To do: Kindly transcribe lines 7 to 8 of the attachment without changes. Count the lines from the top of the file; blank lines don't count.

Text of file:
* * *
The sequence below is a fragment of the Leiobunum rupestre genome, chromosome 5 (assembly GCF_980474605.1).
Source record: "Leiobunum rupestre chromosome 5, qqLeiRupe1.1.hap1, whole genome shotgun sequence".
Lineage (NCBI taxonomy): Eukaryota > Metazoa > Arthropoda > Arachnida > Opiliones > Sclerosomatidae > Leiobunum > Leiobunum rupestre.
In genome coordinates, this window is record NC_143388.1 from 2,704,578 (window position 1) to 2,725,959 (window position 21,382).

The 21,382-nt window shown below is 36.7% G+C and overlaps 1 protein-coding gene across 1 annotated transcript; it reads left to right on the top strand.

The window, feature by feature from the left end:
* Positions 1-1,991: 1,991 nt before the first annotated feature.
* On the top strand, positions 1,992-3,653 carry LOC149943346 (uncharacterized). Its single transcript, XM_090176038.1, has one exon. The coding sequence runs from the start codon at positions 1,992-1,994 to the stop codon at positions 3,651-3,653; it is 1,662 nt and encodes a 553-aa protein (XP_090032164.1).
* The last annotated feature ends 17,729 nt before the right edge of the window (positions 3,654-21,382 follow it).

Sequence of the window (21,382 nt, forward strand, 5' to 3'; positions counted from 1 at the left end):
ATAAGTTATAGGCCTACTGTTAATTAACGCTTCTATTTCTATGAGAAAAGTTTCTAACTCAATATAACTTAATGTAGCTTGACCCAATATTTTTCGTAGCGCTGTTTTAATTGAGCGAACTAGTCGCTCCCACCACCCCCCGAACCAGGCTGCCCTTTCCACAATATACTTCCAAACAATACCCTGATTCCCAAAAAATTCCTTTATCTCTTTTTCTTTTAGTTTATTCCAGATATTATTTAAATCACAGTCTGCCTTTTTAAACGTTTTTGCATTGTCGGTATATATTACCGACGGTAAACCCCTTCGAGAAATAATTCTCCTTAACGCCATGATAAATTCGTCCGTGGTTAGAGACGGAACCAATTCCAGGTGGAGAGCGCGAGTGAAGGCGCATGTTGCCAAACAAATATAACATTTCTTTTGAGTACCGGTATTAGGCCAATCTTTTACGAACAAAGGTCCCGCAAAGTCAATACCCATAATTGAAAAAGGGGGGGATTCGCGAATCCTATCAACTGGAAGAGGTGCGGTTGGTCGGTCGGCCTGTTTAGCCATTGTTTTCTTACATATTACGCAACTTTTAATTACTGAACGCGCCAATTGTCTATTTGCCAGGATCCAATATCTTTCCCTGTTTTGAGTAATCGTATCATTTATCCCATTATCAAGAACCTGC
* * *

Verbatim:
* Positions 1-1,991: 1,991 nt before the first annotated feature.
* On the top strand, positions 1,992-3,653 carry LOC149943346 (uncharacterized). Its single transcript, XM_090176038.1, has one exon. The coding sequence runs from the start codon at positions 1,992-1,994 to the stop codon at positions 3,651-3,653; it is 1,662 nt and encodes a 553-aa protein (XP_090032164.1).